After communing with the trees in the last lesson, why not look at some of the animals that inhabit them? Birds are fascinating creatures to most people, and offer an easily understood lesson in adaptations. If you have access to an outdoor area frequented by birds, try to spend some time observing them with your students. After spending a few minutes observing, ask your students to talk about the differences they noticed in the beaks of the birds. Ask them to talk about what those differences mean. How do the birds’ beaks determine what types of things they might eat? And how might that affect where they live?
As always, I suggest starting with some books for the lesson. Some that I particularly like are the following:
Little Skink’s Tail, by Janet Halfmann
What If You Had Animal Teeth? By Sandra Markle
Beaks! By Sneed B. Collard III
While two of these titles are obviously not specifically about birds, they do discuss adaptations. Discussion with the first two titles helps to introduce the concept of adaptation. The book Beaks! addresses the focus of the lesson in a very direct, understandable manner. After reading and discussing the book, discuss the “quiz” at the back of the book with your students. See if they can correctly identify the different foods/beaks for each of the included birds. You may also wish to discuss different hand tools with your students. Would a pair of pliers work instead of a screwdriver? Would scissors work instead of a sieve? Can you use chopsticks in place of a straw? Spend some time discussing how each of these tools is designed for a specific purpose, the way birds’ beaks are.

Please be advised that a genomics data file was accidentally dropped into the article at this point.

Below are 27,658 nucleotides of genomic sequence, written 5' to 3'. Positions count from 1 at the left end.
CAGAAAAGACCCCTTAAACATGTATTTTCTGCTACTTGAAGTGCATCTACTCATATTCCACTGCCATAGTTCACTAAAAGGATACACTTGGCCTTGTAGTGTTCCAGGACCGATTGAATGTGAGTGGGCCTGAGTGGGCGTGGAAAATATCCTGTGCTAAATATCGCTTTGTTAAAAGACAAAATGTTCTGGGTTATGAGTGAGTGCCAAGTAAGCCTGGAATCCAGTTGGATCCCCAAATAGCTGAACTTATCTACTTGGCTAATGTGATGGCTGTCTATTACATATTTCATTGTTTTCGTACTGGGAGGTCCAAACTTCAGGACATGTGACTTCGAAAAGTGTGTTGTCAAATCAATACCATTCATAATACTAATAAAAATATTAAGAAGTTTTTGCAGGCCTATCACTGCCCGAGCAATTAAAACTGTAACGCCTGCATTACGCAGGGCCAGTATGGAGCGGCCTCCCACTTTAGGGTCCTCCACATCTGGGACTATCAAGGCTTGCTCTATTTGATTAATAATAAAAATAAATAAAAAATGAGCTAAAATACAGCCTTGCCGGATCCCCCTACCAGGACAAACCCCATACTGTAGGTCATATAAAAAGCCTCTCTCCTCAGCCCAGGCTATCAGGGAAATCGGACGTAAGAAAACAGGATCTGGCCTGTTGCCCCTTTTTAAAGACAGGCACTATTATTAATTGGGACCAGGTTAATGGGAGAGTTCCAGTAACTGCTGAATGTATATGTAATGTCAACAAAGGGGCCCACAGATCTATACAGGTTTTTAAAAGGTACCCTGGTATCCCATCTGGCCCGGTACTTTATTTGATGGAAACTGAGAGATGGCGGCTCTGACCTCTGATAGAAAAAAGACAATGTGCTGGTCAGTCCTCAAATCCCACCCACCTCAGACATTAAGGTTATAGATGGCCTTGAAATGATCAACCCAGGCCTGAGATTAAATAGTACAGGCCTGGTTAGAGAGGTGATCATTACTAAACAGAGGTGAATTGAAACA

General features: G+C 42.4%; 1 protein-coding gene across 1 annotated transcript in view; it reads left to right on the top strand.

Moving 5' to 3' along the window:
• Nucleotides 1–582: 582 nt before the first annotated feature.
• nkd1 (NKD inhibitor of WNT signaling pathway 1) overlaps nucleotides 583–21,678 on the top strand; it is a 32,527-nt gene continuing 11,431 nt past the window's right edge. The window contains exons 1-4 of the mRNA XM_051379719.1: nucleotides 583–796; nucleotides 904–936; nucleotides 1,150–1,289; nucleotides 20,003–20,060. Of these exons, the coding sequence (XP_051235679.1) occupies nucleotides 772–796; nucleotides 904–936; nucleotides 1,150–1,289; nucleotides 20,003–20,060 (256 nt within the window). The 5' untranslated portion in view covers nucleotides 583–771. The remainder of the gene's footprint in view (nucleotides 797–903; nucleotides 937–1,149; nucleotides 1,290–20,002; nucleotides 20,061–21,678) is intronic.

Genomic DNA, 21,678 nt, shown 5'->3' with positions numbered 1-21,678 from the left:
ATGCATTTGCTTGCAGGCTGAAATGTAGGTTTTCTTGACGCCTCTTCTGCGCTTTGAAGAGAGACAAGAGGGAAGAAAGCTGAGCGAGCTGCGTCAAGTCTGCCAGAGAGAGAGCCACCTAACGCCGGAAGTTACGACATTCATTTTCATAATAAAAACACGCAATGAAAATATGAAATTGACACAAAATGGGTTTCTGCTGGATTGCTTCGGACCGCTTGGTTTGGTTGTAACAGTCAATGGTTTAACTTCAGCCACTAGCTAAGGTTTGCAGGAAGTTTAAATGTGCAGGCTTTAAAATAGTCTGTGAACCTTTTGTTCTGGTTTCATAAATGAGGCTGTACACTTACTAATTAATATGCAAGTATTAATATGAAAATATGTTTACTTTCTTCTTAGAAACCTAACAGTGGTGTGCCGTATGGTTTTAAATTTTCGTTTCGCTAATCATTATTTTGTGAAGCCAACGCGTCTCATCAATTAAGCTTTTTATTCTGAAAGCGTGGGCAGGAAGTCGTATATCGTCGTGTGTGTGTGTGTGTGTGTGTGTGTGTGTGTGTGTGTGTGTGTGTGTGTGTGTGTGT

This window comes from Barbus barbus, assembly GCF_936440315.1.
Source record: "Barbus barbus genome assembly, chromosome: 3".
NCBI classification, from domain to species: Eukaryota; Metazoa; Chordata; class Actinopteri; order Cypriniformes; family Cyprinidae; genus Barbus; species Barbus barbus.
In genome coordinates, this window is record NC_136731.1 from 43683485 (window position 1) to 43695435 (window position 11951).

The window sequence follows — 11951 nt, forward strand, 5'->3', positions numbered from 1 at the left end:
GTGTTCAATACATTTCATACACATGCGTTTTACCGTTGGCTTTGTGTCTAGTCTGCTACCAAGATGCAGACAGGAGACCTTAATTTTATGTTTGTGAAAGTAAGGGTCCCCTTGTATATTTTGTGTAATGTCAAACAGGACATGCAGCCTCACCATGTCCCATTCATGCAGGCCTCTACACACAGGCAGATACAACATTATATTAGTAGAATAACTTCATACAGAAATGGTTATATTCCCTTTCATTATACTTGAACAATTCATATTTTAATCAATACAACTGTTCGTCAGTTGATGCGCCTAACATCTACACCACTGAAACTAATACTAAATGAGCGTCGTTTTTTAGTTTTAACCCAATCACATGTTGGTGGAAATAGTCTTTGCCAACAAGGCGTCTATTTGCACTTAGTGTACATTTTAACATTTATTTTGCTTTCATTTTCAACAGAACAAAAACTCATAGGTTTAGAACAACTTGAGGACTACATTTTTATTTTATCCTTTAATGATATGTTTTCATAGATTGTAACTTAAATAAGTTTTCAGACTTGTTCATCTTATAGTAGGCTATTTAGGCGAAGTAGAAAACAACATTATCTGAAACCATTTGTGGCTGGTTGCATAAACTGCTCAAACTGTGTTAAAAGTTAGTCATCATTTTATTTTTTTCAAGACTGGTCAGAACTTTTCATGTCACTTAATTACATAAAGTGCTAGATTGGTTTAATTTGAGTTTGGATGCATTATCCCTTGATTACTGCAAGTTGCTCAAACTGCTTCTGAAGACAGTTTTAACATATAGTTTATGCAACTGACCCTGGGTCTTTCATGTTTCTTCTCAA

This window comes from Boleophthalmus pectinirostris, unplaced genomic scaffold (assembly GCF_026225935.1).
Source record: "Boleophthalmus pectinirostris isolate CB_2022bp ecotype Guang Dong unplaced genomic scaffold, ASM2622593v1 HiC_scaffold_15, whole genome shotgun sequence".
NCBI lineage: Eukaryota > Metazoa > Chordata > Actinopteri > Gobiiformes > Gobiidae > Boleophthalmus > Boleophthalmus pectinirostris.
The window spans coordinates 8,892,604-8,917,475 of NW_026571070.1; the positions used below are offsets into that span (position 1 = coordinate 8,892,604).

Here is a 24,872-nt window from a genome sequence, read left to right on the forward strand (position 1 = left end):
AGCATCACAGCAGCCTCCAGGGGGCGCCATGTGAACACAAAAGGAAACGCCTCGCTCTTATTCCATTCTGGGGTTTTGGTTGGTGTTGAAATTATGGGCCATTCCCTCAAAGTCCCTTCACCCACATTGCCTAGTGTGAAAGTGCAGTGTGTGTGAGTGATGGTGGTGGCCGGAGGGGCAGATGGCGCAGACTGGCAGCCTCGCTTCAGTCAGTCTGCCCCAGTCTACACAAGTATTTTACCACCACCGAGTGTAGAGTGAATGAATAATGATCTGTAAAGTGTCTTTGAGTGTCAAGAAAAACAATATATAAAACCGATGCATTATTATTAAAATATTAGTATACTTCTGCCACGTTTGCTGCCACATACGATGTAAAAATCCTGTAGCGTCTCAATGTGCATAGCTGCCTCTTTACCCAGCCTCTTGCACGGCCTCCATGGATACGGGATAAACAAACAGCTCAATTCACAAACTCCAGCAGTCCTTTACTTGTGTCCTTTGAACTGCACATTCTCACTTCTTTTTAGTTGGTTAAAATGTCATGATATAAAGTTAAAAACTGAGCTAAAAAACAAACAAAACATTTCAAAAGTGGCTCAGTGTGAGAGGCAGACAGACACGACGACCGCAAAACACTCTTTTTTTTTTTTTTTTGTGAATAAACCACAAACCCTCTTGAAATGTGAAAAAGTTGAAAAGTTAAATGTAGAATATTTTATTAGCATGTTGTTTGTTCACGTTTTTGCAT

The lesson called Bird Beak Buffet, from Project Wild (http://projectwild.org/), addresses how birds’ beaks have adapted to eating particular foods. A pdf of the lesson can be found here:
There is a similar lesson in Project Flying Wild (http://www.flyingwild.org/)which is called Fill the Bill. Both activities address the differences in birds’ beaks and the relationships between the beaks and their foods.
While this activity requires numerous materials and a lot of set up, most of the items should be tools you have on hand- at home if not in the workplace. Simple things like turkey basters, tongs, slotted spoons, and nutcrackers are required. Children and adults both will enjoy this activity, and find it both informative and fun. When I did this with a group of children ages 5-12 and their parents, the adults were equally as interested in the activity as the kids. Many of them talked about how they were planning to continue the experiments at home.
If you wish to incorporate some art into this program, you can have the students draw birds with the correct kinds of beaks for eating specific foods.
Extend the learning by imitating the birds… if there is time for a snack, provide some simple snack foods and various utensils for eating them. Ask the kids to compare how easy (or not!) it is to eat the various foods with the different utensils. For example, try to pick up individual pieces of cheese crackers, gummies, pieces of cookies, (and drinks!) with chopsticks, toothpicks, spoons, forks, or straws. Ask the kids to compare what they are eating with bird foods. Be prepared for more mess and more fun!